Planning Guide for Preparing to Teach in an ALC

This is a list of course transformation options that we believe will best allow instructors to take advantage of the physical layout and technological affordances of an ALC. Ideally, a class taught in an ALC would incorporate most of these suggestions, though the list is not exhaustive.

1. Move a large portion of information transmission out of the classroom.

  • Flip the classroom.
  • Move to hybrid course.
  • Make students accountable for out-of-class learning. 
  • Provide students with feedback on out-of-class learning. 

2. Spend a majority of class time in challenging activities that actively engage students at higher cognitive levels and prepare them for assessments.

  • Create in-class activities that require students to apply information they have learned outside of class.
  • Create in-class activities that align with exams and assessments.
  • Focus in-class activities on those that would most benefit from student interaction with the instructor and with each other.
  • Create in-class activities that provide students with feedback on their knowledge and progress in the course.
  • Minimize lecturing and information transmission to a small portion of the class, preferably in small chunks.

3. Maximize the use of the ALC technology affordances

Round tables

  • Put students in groups/teams where they can interact and learn from each other – especially serving as peer instructors.
  • Provide support for team-building and the development of teamwork skills.
  • Create team projects and allow class time for students to work on them.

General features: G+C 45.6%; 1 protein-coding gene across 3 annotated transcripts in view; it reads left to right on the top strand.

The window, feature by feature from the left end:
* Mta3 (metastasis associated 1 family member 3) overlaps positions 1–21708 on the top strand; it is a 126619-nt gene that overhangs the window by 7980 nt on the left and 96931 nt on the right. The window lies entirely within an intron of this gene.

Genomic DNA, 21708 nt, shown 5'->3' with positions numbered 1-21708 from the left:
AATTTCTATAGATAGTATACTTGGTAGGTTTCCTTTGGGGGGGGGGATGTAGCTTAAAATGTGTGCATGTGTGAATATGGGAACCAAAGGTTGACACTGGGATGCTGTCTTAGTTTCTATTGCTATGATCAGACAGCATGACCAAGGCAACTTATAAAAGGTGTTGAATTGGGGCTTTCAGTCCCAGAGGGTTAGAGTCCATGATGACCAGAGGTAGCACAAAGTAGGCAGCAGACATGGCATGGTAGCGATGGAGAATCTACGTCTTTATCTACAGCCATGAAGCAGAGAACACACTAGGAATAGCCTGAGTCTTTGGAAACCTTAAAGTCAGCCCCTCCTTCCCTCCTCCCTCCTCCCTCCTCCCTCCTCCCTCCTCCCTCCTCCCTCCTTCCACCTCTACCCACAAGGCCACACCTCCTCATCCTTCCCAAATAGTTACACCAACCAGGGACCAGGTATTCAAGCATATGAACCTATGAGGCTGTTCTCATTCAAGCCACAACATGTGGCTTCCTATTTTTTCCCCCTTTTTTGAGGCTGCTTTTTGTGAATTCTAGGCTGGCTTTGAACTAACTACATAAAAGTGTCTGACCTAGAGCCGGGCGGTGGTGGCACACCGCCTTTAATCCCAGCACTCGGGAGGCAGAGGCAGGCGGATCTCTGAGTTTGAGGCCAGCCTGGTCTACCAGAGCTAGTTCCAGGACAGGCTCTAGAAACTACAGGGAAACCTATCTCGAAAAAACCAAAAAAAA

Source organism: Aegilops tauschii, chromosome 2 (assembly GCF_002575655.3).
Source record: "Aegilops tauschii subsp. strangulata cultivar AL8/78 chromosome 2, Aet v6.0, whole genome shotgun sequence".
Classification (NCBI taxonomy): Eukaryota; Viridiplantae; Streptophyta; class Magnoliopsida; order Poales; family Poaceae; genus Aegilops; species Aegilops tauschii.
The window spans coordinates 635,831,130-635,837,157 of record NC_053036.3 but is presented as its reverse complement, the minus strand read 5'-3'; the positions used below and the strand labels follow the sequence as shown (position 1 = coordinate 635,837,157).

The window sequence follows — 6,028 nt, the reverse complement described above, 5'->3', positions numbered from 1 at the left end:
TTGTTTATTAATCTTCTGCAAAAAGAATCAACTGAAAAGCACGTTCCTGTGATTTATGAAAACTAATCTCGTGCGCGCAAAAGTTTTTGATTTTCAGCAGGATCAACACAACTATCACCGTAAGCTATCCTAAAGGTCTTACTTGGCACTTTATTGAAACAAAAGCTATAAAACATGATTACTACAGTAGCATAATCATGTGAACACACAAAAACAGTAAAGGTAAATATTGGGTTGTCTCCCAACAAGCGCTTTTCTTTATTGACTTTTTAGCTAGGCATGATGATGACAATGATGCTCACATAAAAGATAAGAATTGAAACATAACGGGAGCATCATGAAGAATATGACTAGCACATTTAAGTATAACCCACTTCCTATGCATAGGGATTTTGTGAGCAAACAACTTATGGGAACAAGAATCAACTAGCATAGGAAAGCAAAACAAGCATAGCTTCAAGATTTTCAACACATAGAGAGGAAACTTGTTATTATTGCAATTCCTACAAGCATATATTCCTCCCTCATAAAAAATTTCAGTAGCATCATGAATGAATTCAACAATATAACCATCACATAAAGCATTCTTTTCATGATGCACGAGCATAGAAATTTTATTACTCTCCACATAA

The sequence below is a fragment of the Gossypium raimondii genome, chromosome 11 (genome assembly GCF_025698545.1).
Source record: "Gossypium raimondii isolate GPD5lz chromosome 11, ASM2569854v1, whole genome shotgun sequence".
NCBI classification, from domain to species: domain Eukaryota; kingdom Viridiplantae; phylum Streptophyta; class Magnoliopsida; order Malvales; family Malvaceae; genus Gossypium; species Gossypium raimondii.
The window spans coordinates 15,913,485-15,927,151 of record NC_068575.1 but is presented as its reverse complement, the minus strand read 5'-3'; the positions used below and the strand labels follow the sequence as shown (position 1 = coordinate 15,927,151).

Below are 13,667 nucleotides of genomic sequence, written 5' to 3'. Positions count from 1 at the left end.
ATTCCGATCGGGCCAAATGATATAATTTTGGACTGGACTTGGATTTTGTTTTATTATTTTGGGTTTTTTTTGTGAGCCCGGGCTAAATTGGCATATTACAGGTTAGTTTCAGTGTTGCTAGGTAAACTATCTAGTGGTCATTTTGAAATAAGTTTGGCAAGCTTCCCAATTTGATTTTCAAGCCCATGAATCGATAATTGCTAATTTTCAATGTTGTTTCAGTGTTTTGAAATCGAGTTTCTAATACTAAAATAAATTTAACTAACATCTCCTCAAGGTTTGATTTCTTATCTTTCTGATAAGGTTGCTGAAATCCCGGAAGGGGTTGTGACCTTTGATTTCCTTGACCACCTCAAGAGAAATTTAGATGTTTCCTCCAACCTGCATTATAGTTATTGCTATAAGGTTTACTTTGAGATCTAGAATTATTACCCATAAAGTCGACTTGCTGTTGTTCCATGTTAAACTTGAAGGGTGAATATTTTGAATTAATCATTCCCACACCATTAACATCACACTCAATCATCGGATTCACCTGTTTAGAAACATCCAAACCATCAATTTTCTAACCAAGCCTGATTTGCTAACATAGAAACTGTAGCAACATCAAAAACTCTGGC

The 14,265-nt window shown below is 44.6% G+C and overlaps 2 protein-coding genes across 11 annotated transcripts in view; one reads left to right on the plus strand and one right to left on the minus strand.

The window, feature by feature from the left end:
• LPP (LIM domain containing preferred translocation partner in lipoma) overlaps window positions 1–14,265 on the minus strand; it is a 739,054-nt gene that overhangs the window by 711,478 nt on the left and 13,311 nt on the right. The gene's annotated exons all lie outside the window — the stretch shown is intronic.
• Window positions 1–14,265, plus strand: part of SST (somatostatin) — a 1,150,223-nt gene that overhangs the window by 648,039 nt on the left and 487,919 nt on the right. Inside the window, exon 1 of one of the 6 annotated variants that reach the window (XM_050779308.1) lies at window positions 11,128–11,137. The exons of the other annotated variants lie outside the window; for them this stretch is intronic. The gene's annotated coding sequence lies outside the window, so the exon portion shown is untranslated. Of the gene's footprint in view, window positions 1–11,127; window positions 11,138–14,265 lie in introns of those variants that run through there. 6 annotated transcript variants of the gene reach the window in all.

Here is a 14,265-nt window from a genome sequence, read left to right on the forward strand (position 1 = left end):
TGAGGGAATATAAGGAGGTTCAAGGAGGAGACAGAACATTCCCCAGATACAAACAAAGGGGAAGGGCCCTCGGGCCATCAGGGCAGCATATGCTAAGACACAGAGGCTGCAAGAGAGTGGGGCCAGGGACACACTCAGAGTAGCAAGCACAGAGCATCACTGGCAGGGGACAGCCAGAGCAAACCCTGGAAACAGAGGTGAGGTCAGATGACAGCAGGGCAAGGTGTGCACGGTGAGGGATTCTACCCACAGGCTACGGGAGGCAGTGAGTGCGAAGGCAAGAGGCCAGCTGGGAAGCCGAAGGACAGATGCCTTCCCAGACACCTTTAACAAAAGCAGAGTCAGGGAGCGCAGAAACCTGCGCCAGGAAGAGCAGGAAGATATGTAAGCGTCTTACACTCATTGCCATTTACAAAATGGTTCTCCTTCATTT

• Ensure that activities engage all students in meaningful work towards meeting learning outcomes.

White boards

  • Create activities that require students to visually record their knowledge and ideas – problem solving etc.
  • Create activities where students can learn from the work of other groups and teams and take advantage of the ability to walk around the room and see what other groups have done e.g. brainstorming or questions that don’t have one right answer.
  • Create projects with a final product that can be displayed on the white boards – e.g. poster.

Open configuration of the room that allows easy movement and access to all students

  • Create activities where students can learn from the work of other groups and teams and take advantage of the ability to walk around the room and see what other groups have done – e.g. gallery walk.
  • Create activities where tables experiencing problems can easily signal you for help.
  • Have student groups intermingle to share what their team has done i.e. jigsaws, report to other groups.

Computer display screens associated with student tables

  • Create activities where different student groups locate different online resources to display.
  • Have students work with common data sets and resources from which to extract information and make conclusions.
  • Create projects with a final product that can be projected to the table display screen.

Additional Resources for Teaching in Active Learning Classrooms